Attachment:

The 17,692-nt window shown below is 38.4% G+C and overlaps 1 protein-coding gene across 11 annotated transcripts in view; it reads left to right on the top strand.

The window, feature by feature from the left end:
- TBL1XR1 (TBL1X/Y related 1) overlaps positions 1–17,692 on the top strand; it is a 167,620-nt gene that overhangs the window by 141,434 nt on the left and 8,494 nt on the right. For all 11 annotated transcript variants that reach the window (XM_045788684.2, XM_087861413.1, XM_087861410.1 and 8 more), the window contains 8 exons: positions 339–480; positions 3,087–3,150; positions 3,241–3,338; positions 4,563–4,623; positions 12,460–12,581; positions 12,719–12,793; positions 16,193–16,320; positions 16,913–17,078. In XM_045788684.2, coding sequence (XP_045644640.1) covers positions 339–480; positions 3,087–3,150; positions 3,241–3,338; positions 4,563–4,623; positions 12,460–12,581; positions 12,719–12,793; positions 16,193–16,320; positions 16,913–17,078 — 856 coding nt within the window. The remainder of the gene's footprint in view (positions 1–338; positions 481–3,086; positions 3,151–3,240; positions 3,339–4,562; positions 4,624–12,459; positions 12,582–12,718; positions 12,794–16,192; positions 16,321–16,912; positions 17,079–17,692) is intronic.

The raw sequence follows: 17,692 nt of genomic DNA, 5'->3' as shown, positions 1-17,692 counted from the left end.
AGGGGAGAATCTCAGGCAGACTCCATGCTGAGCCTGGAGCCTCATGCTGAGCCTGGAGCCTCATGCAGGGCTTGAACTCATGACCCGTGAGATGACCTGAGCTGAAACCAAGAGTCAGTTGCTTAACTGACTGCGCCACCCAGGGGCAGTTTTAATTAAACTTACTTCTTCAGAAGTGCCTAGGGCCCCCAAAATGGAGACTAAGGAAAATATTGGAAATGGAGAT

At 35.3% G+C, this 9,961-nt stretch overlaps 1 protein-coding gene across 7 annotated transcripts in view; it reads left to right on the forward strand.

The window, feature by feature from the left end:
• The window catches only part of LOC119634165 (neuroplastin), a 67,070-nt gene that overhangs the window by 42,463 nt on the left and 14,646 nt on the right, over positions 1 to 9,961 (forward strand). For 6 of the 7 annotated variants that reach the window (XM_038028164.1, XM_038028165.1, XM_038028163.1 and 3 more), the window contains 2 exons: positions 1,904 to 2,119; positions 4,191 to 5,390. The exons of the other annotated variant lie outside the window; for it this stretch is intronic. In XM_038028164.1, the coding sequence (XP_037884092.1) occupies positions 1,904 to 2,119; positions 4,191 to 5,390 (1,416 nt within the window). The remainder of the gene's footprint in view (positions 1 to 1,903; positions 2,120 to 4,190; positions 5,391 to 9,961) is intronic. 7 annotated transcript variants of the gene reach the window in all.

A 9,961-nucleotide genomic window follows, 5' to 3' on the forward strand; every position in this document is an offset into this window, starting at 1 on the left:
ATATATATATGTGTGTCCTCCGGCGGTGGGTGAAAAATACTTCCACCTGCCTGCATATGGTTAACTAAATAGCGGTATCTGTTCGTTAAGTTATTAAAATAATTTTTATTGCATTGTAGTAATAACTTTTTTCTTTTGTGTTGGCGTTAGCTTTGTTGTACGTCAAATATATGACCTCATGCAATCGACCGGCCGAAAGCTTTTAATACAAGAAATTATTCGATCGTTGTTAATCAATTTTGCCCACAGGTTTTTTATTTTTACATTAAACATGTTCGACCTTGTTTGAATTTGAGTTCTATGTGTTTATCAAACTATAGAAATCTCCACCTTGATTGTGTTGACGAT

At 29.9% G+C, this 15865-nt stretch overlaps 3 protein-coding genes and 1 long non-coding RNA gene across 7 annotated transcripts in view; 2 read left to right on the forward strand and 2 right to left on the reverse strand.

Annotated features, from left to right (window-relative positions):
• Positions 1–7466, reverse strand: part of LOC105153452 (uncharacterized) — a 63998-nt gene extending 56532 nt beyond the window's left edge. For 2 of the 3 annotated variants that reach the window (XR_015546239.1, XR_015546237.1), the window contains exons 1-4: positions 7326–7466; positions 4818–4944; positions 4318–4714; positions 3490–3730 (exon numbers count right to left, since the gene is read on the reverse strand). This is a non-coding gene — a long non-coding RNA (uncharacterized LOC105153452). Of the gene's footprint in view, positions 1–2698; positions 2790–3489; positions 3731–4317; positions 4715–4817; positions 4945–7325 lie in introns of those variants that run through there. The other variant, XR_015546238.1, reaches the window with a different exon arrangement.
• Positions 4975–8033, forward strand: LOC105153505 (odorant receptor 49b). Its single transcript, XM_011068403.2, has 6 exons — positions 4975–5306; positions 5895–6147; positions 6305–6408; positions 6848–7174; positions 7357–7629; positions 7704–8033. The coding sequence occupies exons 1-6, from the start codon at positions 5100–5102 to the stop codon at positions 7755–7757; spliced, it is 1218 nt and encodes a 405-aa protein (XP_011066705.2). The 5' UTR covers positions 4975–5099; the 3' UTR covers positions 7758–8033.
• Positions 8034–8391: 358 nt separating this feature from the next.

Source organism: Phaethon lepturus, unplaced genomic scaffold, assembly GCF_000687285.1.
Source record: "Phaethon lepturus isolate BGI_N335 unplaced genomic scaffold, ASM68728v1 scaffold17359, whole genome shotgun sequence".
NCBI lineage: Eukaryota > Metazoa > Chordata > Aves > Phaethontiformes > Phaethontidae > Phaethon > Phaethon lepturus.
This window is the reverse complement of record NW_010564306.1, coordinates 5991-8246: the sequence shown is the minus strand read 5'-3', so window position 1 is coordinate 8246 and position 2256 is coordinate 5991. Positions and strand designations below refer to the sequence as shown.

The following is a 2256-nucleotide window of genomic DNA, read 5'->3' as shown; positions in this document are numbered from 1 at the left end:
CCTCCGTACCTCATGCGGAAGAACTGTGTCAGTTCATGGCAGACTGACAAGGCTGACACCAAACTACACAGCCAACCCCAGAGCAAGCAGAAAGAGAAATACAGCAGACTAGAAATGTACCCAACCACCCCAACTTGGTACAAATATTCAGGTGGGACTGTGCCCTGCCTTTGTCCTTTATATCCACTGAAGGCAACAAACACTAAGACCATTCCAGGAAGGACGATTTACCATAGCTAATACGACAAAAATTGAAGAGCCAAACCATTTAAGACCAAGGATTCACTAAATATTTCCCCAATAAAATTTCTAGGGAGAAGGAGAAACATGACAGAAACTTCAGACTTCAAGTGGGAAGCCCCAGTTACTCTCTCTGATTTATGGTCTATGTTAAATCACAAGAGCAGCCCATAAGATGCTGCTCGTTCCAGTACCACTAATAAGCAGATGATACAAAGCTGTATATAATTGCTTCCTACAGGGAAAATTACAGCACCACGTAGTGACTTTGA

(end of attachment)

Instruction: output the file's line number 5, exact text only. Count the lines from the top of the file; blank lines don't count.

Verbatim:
AGGGGAGAATCTCAGGCAGACTCCATGCTGAGCCTGGAGCCTCATGCTGAGCCTGGAGCCTCATGCAGGGCTTGAACTCATGACCCGTGAGATGACCTGAGCTGAAACCAAGAGTCAGTTGCTTAACTGACTGCGCCACCCAGGGGCAGTTTTAATTAAACTTACTTCTTCAGAAGTGCCTAGGGCCCCCAAAATGGAGACTAAGGAAAATATTGGAAATGGAGAT